Each element has some sort of connection points to handle data input and output. GStreamer refers to them as pads. Thus an element object can have one or more “receiver pads” termed as sink pads that accept data from the previous element in the pipeline. Similarly, there are ‘source pads’ that take the data out of the element as an input to the next element (if any) in the pipeline. The following is a very simple example that shows how source and sink pads are specified.
>gst-launch-0.10.exe fakesrc num-bufferes=1 ! fakesink
The fakesrc is the first element in the pipeline. Therefore, it only has a source pad. It transmits the data to the next linkedelement, that is fakesink which only has a sink pad to accept elements. Note that, in this case, since these are fakesrc and fakesink, just empty buffers are exchanged. A pad is defined by the class gst.Pad. A pad can be attached to an element object using the gst.Element.add_pad() method.
The following is a diagrammatic representation of a GStreamer element with a pad. It illustrates two GStreamer elements within a pipeline, having a single source and sink pad.
Now that we know how the pads operate, let’s discuss some of special types of pads. In the example, we assumed that the pads for the element are always ‘out there’. However, there are some situations where the element doesn’t have the pads available all the time. Such elements request the pads they need at runtime. Such a pad is called a dynamic pad. Another type of pad is called ghost pad. These types are discussed in this section.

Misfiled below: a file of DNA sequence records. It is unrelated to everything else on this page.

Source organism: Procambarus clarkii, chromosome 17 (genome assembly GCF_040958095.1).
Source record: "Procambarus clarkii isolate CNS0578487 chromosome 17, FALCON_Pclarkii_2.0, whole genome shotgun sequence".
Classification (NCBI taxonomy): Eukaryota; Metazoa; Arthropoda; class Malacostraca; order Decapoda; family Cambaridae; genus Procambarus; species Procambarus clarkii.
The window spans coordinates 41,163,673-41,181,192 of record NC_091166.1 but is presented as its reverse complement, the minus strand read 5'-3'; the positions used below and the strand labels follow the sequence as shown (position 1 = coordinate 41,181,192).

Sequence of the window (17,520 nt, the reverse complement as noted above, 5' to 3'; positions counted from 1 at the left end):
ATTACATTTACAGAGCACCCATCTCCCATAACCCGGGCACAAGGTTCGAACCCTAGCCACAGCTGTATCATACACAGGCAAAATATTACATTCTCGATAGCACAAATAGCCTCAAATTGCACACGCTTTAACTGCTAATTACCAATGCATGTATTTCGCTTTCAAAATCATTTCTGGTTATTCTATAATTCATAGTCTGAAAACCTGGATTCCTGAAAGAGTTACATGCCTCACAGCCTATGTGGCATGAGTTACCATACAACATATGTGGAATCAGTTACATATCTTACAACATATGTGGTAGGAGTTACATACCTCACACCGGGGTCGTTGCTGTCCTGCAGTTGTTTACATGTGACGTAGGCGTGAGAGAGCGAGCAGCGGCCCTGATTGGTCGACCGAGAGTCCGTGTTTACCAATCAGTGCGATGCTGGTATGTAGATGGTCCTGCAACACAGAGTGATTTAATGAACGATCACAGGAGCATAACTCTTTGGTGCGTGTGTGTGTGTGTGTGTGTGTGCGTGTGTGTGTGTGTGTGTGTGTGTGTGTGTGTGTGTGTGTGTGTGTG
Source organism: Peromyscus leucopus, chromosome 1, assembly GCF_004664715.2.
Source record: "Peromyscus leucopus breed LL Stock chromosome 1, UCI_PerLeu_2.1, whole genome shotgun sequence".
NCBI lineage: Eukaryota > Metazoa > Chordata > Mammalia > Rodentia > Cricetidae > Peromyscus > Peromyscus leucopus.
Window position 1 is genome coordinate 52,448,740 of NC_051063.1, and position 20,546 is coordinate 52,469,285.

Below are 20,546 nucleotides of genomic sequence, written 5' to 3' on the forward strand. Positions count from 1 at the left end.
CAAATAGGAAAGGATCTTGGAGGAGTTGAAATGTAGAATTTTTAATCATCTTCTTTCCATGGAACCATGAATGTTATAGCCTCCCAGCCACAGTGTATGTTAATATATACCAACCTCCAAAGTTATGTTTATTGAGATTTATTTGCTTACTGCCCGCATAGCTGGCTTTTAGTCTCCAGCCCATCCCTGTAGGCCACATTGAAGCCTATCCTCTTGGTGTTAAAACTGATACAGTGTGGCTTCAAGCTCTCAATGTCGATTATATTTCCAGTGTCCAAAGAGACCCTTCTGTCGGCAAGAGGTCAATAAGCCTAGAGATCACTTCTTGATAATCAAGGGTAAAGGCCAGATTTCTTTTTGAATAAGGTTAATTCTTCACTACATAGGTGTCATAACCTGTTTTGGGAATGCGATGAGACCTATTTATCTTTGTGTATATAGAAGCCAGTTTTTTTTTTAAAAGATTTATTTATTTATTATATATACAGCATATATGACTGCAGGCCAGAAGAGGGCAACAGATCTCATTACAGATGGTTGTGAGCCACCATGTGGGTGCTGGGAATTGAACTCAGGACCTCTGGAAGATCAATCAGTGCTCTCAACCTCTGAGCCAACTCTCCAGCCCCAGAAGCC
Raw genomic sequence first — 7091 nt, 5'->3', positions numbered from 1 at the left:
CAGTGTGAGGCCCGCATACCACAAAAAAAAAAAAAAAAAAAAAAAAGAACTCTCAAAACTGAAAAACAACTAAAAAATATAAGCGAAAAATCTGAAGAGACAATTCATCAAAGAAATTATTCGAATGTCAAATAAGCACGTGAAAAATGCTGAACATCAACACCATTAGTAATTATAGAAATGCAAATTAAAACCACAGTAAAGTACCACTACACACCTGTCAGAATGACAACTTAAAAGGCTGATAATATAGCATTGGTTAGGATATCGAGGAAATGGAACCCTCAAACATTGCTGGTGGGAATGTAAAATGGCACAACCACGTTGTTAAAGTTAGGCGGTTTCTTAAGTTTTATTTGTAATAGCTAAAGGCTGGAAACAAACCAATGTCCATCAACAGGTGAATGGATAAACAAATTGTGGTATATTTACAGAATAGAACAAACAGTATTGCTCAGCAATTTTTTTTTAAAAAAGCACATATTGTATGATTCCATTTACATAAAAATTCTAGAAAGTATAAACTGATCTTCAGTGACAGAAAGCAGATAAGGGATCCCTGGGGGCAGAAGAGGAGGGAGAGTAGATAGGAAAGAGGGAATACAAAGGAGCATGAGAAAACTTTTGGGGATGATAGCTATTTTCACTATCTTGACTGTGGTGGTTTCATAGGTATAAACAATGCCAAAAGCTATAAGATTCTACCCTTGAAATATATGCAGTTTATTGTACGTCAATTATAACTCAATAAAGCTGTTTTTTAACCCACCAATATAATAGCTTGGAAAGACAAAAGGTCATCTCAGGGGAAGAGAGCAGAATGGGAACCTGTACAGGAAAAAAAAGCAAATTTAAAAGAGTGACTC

Some objects such as decodebin do not have pads defined when they are created. Such elements determine the type of pad to be used at the runtime. For example, depending on the media file input being processed, the decodebin will create a pad. This is often referred to as dynamic pad or sometimes the available pad as it is not always available in elements such as decodebin.
As stated in the Bins section a bin object can act as an abstract element. How is it achieved? For that, the bin uses ‘ghost pads’ or ‘pseudo link pads’. The ghost pads of a bin are used to connect an appropriate element inside it. A ghost pad can be created using gst.GhostPad class.
The element objects send and receive the data by using the pads. The type of media data that the element objects will handle is determined by the caps (a short form for capabilities). It is a structure that describes the media formats supported by the element. The caps are defined by the class gst.Caps.
A bus refers to the object that delivers the message generated by GStreamer. A message is a gst.Message object that informs the application about an event within the pipeline. A message is put on the bus using the gst.Bus.gst_bus_post() method. The following code shows an example usage of the bus.
1 bus = pipeline.get_bus()
3 bus.connect("message", message_handler)
The first line in the code creates a gst.Bus instance. Here the pipeline is an instance of gst.PipeLine. On the next line, we add a signal watch so that the bus gives out all the messages posted on that bus. Line 3 connects the signal with a Python method. In this example, the message is the signal string and the method it calls is message_handler.
Playbin is a GStreamer plugin that provides a high-level audio/video player. It can handle a number of things such as automatic detection of the input media file format, auto-determination of decoders, audio visualization and volume control, and so on. The following line of code creates a playbin element.
playbin = gst.element_factory_make("playbin")
It defines a property called uri. The URI (Uniform Resource Identifier) should be an absolute path to a file on your computer or on the Web. According to the GStreamer documentation, Playbin2 is just the latest unstable version but once stable, it will replace the Playbin.
A Playbin2 instance can be created the same way as a Playbin instance.
With this basic understanding, let us learn about various audio processing techniques using GStreamer and Python.